Inheritance Tax – Residence Nil Rate Band – not as simple as it seems…
5th September, 2017
Inheritance Tax (IHT) – once a tax on the privileged few – is now affecting more and more families across the UK. In fact it is predicted that, by 2019, 10% of all Estates in the UK will be subject to IHT.
There are two main reasons for this:
- Increased property prices;
- The Nil Rate Band (NRB) has been frozen at £325,000 since 2009
So, when David Cameron announced in 2015 that ‘Principal Private Residences’ (the family home in plain English) valued at up to £1million would be exempt from IHT, this was seen to be a great step in the right direction. As always, the Devil is in the detail, and this new ‘tax break’ is certainly not as simple as many first thought.
As of 6th April 2017, an additional allowance known as the ‘Residence Nil Rate Band’ (RNRB) means that the first £100,000 of a home’s value is exempt from IHT. The standard £325,000 can then be applied to the balance of the value of property and assets in the estate. In order to qualify for the RNRB, the property in question must be passed to a direct descendant, which would include children, grandchildren or stepchildren.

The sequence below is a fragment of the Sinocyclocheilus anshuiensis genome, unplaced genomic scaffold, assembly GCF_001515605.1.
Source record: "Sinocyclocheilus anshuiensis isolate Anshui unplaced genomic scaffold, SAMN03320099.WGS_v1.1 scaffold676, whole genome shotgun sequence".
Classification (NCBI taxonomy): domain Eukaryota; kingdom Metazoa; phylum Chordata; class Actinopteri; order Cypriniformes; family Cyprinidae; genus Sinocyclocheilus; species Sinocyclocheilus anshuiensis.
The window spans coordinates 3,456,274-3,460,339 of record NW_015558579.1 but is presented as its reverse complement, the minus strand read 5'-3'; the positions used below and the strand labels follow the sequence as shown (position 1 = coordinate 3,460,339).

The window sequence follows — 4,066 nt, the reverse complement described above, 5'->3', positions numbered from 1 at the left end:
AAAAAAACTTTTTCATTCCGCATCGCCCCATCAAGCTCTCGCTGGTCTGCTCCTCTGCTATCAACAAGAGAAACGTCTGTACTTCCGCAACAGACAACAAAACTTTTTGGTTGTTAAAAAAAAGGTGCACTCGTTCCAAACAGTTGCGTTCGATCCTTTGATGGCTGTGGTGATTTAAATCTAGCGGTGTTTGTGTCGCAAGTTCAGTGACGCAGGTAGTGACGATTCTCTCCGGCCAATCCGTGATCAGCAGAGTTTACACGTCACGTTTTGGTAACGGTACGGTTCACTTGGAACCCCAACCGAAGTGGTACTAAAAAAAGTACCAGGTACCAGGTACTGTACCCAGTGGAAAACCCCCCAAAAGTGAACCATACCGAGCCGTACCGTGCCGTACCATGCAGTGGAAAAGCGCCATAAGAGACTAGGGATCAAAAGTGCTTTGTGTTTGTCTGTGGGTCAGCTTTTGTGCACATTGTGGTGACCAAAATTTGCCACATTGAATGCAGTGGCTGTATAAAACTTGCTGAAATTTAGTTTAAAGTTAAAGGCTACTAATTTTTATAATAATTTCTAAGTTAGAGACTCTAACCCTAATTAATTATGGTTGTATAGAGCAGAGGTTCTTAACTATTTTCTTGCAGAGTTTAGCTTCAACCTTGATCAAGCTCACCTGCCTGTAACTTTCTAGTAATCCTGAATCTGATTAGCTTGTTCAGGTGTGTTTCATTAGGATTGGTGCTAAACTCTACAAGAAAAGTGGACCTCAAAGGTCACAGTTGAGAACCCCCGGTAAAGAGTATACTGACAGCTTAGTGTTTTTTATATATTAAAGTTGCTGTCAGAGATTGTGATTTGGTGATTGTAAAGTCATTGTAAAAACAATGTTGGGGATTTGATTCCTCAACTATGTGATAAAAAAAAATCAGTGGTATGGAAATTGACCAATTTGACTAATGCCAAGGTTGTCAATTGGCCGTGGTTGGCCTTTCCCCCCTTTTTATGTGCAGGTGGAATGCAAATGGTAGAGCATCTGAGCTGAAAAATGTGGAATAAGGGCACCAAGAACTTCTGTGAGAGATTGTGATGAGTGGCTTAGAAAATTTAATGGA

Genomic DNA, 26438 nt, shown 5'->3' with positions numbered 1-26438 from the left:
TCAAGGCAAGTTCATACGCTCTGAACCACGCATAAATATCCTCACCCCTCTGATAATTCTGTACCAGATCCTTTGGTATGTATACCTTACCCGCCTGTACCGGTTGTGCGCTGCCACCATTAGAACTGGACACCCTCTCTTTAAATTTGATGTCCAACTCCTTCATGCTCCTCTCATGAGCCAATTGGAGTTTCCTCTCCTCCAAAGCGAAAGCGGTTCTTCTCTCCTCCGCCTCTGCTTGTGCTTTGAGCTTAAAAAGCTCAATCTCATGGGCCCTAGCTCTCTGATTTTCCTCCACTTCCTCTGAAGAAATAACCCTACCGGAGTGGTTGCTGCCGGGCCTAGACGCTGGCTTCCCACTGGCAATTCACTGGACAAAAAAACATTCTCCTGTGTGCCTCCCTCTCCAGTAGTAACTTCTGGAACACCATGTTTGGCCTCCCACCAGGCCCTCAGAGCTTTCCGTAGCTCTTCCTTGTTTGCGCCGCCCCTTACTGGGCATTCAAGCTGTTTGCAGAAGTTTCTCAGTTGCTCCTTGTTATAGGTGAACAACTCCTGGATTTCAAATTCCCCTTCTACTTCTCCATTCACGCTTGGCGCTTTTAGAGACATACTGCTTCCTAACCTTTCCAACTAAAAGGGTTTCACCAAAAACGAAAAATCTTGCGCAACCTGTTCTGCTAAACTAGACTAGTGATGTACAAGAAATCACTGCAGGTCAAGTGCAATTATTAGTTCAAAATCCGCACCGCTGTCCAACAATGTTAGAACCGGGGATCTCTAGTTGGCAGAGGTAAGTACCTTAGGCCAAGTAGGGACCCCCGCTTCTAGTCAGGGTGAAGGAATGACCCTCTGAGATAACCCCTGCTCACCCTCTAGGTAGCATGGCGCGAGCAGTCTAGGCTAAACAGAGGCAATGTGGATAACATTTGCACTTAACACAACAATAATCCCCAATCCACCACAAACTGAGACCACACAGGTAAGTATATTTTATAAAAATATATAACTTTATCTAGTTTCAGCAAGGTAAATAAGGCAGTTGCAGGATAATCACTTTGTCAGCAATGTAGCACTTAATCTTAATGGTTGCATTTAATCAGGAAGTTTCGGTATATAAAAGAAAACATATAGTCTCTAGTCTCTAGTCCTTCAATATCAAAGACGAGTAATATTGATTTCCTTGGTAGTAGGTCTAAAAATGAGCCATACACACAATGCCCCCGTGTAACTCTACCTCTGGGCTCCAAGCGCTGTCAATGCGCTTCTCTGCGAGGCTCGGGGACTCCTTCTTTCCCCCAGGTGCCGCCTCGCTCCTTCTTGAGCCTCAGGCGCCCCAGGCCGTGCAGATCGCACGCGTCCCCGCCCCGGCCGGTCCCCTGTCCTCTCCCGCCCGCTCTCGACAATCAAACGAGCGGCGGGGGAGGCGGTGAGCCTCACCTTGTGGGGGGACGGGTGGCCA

The RNRB will be increased by £25,000 each year until it reaches £175,000 in 2020/21. It is also possible for a surviving spouse to inherit any unused RNRB from their partner. This may not apply in respect of unmarried partners.
For Estates valued above £2million, the RNRB will be reduced at a rate of £1 for every £2 that the estate exceeds £2million.
What does this all mean? Well, the introduction of the RNRB is certainly a positive thing and, provided everyone plans accordingly, many Estates in the UK will benefit. Ensuring your Will is up to date is imperative to ensure that you benefit from this additional allowance. Lifetime planning, particularly if your Estate is at or above the £2million threshold, is key.
Should you have any queries at all, please feel free to contact James Yeoell; email@example.com